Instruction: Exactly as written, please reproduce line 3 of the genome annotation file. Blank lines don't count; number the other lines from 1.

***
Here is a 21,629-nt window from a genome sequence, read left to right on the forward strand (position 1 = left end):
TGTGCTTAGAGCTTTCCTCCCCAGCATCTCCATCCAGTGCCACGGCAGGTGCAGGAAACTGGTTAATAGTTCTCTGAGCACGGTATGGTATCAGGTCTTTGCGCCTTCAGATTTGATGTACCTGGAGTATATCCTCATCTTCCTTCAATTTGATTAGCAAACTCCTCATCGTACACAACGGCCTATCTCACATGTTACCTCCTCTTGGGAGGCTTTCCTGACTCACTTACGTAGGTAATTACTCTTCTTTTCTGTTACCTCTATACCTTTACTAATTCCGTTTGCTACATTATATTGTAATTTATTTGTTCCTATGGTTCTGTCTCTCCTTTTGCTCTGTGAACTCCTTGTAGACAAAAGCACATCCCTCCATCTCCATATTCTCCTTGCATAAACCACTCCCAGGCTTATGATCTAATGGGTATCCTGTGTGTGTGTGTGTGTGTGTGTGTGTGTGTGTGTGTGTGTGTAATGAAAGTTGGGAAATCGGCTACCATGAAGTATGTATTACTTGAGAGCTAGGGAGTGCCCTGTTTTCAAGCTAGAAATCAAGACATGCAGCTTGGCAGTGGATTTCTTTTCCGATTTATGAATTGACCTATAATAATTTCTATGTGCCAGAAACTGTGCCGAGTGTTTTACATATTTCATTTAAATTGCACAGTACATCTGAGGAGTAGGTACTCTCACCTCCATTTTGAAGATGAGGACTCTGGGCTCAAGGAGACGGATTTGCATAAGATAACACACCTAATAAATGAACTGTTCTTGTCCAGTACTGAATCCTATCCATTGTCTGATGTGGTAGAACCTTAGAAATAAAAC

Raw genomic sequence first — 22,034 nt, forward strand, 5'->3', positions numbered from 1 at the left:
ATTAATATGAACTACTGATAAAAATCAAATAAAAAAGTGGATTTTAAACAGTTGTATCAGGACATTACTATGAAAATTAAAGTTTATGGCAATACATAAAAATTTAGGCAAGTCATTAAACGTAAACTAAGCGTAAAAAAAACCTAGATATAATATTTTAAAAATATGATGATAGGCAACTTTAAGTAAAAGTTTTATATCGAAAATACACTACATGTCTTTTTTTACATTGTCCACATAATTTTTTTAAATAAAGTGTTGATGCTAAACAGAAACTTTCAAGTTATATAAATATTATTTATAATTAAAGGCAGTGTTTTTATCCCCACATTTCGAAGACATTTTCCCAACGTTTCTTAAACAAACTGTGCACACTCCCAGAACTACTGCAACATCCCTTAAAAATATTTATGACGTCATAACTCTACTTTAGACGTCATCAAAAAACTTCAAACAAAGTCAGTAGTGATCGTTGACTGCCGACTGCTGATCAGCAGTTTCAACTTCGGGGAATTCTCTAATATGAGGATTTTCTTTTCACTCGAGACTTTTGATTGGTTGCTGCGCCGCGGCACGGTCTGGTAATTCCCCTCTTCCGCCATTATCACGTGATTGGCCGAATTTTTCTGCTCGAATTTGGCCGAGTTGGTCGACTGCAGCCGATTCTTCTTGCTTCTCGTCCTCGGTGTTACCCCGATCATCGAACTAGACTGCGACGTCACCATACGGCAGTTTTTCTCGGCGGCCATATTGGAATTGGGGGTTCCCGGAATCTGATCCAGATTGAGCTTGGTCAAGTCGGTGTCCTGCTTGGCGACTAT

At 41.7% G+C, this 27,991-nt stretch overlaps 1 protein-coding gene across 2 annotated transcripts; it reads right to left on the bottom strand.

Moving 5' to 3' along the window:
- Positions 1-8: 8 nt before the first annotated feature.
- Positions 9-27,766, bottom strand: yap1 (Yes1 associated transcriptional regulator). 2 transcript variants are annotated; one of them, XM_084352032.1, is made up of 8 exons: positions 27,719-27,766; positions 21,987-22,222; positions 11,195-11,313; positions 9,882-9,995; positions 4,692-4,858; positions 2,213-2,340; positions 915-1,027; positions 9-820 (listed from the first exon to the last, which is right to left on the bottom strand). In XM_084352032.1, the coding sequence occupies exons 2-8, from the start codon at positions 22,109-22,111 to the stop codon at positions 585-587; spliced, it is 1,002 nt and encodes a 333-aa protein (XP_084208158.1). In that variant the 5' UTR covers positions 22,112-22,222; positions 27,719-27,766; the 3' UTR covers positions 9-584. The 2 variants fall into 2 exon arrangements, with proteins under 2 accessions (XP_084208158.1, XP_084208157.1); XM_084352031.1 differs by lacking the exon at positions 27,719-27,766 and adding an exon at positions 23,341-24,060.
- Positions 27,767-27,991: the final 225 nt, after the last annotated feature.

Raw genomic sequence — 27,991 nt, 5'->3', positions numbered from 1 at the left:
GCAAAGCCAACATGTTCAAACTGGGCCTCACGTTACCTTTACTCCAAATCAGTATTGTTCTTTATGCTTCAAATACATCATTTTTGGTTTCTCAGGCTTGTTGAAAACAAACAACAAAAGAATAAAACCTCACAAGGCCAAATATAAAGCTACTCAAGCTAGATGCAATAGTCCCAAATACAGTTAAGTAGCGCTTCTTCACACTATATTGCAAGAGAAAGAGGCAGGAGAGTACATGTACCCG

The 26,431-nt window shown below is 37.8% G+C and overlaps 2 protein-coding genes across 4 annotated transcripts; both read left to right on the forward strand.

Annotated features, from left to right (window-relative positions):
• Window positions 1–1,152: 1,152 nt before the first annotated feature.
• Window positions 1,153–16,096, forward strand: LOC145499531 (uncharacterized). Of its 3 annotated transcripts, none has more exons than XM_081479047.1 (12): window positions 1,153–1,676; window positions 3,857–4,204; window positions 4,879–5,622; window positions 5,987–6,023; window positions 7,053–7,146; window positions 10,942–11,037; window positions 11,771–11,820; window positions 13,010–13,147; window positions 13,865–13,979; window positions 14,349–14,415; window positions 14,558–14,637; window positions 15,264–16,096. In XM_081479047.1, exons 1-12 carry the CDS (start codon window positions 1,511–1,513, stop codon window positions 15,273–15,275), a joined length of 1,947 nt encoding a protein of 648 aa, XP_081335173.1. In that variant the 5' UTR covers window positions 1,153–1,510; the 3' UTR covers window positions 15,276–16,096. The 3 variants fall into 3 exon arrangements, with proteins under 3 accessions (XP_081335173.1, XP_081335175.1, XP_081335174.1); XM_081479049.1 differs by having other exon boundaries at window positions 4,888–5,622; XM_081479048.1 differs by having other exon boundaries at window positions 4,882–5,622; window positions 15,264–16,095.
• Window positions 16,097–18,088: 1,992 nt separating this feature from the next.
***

Raw genomic sequence first — 22,034 nt, forward strand, 5'->3', positions numbered from 1 at the left: